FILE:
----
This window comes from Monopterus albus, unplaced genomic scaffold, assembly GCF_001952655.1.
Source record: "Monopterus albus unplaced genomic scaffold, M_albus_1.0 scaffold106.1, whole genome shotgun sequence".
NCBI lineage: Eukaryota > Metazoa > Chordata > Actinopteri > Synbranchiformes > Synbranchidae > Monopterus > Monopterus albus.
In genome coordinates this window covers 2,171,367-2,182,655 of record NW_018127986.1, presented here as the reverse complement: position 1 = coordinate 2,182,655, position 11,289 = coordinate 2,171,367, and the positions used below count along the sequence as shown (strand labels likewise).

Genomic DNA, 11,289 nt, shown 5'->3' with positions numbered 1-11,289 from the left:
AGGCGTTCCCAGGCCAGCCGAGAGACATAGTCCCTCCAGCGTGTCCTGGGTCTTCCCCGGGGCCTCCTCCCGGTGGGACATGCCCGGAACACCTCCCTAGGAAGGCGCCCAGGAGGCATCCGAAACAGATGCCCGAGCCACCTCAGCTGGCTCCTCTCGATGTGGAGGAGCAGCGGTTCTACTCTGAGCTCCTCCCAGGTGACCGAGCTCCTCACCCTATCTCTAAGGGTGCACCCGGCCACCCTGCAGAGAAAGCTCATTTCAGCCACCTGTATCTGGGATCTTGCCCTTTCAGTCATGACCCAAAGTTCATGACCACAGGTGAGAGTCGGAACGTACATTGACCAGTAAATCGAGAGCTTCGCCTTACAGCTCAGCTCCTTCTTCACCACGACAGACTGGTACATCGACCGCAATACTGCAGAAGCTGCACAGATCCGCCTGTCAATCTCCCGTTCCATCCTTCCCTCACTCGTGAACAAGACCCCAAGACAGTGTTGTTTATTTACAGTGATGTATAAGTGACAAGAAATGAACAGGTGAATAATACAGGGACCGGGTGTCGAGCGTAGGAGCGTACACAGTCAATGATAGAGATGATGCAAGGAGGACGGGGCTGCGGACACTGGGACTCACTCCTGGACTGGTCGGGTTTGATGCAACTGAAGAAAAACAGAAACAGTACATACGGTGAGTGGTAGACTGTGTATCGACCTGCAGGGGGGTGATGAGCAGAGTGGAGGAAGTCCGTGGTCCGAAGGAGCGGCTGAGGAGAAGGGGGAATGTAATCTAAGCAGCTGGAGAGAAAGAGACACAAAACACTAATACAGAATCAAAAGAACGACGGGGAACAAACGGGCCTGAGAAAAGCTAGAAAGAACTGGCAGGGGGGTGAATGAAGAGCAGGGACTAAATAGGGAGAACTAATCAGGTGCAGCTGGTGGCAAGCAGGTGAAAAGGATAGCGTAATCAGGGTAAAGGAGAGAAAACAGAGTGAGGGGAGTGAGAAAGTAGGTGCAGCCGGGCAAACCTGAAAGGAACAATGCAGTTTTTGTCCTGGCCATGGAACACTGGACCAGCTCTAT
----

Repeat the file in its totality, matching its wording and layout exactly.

This window comes from Monopterus albus, unplaced genomic scaffold, assembly GCF_001952655.1.
Source record: "Monopterus albus unplaced genomic scaffold, M_albus_1.0 scaffold106.1, whole genome shotgun sequence".
NCBI lineage: Eukaryota > Metazoa > Chordata > Actinopteri > Synbranchiformes > Synbranchidae > Monopterus > Monopterus albus.
In genome coordinates this window covers 2,171,367-2,182,655 of record NW_018127986.1, presented here as the reverse complement: position 1 = coordinate 2,182,655, position 11,289 = coordinate 2,171,367, and the positions used below count along the sequence as shown (strand labels likewise).

Genomic DNA, 11,289 nt, shown 5'->3' with positions numbered 1-11,289 from the left:
AGGCGTTCCCAGGCCAGCCGAGAGACATAGTCCCTCCAGCGTGTCCTGGGTCTTCCCCGGGGCCTCCTCCCGGTGGGACATGCCCGGAACACCTCCCTAGGAAGGCGCCCAGGAGGCATCCGAAACAGATGCCCGAGCCACCTCAGCTGGCTCCTCTCGATGTGGAGGAGCAGCGGTTCTACTCTGAGCTCCTCCCAGGTGACCGAGCTCCTCACCCTATCTCTAAGGGTGCACCCGGCCACCCTGCAGAGAAAGCTCATTTCAGCCACCTGTATCTGGGATCTTGCCCTTTCAGTCATGACCCAAAGTTCATGACCACAGGTGAGAGTCGGAACGTACATTGACCAGTAAATCGAGAGCTTCGCCTTACAGCTCAGCTCCTTCTTCACCACGACAGACTGGTACATCGACCGCAATACTGCAGAAGCTGCACAGATCCGCCTGTCAATCTCCCGTTCCATCCTTCCCTCACTCGTGAACAAGACCCCAAGACAGTGTTGTTTATTTACAGTGATGTATAAGTGACAAGAAATGAACAGGTGAATAATACAGGGACCGGGTGTCGAGCGTAGGAGCGTACACAGTCAATGATAGAGATGATGCAAGGAGGACGGGGCTGCGGACACTGGGACTCACTCCTGGACTGGTCGGGTTTGATGCAACTGAAGAAAAACAGAAACAGTACATACGGTGAGTGGTAGACTGTGTATCGACCTGCAGGGGGGTGATGAGCAGAGTGGAGGAAGTCCGTGGTCCGAAGGAGCGGCTGAGGAGAAGGGGGAATGTAATCTAAGCAGCTGGAGAGAAAGAGACACAAAACACTAATACAGAATCAAAAGAACGACGGGGAACAAACGGGCCTGAGAAAAGCTAGAAAGAACTGGCAGGGGGGTGAATGAAGAGCAGGGACTAAATAGGGAGAACTAATCAGGTGCAGCTGGTGGCAAGCAGGTGAAAAGGATAGCGTAATCAGGGTAAAGGAGAGAAAACAGAGTGAGGGGAGTGAGAAAGTAGGTGCAGCCGGGCAAACCTGAAAGGAACAATGCAGTTTTTGTCCTGGCCATGGAACACTGGACCAGCTCTAT